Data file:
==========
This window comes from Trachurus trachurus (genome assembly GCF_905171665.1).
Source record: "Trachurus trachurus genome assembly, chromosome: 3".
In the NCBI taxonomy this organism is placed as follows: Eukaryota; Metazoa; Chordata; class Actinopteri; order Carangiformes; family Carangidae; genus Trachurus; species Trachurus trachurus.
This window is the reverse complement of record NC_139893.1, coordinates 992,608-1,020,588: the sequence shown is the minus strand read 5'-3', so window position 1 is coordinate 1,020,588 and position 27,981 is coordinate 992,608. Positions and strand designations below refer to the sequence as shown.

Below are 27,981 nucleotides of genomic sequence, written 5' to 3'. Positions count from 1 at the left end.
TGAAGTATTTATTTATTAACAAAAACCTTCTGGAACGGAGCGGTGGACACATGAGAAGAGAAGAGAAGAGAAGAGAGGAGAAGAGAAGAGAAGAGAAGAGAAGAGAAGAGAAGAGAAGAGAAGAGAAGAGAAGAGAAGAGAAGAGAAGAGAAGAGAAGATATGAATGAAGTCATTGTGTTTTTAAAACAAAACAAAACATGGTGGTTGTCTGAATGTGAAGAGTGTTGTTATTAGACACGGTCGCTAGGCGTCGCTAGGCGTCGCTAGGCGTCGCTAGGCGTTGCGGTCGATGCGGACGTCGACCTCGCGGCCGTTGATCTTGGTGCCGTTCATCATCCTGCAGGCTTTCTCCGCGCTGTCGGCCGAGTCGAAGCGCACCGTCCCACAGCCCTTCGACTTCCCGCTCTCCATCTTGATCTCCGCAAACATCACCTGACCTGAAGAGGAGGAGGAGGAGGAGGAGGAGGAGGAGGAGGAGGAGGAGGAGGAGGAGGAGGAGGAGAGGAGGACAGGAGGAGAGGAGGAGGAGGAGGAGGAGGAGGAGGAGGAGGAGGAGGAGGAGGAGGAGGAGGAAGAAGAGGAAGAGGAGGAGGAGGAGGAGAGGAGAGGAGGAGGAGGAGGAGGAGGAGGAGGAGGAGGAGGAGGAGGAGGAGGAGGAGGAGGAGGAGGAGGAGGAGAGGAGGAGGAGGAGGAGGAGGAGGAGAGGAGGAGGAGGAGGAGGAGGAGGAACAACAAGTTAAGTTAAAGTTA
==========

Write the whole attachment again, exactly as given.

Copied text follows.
This window comes from Trachurus trachurus (genome assembly GCF_905171665.1).
Source record: "Trachurus trachurus genome assembly, chromosome: 3".
In the NCBI taxonomy this organism is placed as follows: Eukaryota; Metazoa; Chordata; class Actinopteri; order Carangiformes; family Carangidae; genus Trachurus; species Trachurus trachurus.
This window is the reverse complement of record NC_139893.1, coordinates 992,608-1,020,588: the sequence shown is the minus strand read 5'-3', so window position 1 is coordinate 1,020,588 and position 27,981 is coordinate 992,608. Positions and strand designations below refer to the sequence as shown.

Below are 27,981 nucleotides of genomic sequence, written 5' to 3'. Positions count from 1 at the left end.
TGAAGTATTTATTTATTAACAAAAACCTTCTGGAACGGAGCGGTGGACACATGAGAAGAGAAGAGAAGAGAAGAGAGGAGAAGAGAAGAGAAGAGAAGAGAAGAGAAGAGAAGAGAAGAGAAGAGAAGAGAAGAGAAGAGAAGAGAAGAGAAGAGAAGATATGAATGAAGTCATTGTGTTTTTAAAACAAAACAAAACATGGTGGTTGTCTGAATGTGAAGAGTGTTGTTATTAGACACGGTCGCTAGGCGTCGCTAGGCGTCGCTAGGCGTCGCTAGGCGTTGCGGTCGATGCGGACGTCGACCTCGCGGCCGTTGATCTTGGTGCCGTTCATCATCCTGCAGGCTTTCTCCGCGCTGTCGGCCGAGTCGAAGCGCACCGTCCCACAGCCCTTCGACTTCCCGCTCTCCATCTTGATCTCCGCAAACATCACCTGACCTGAAGAGGAGGAGGAGGAGGAGGAGGAGGAGGAGGAGGAGGAGGAGGAGGAGGAGGAGGAGGAGAGGAGGACAGGAGGAGAGGAGGAGGAGGAGGAGGAGGAGGAGGAGGAGGAGGAGGAGGAGGAGGAGGAGGAAGAAGAGGAAGAGGAGGAGGAGGAGGAGAGGAGAGGAGGAGGAGGAGGAGGAGGAGGAGGAGGAGGAGGAGGAGGAGGAGGAGGAGGAGGAGGAGGAGGAGGAGAGGAGGAGGAGGAGGAGGAGGAGGAGAGGAGGAGGAGGAGGAGGAGGAGGAACAACAAGTTAAGTTAAAGTTA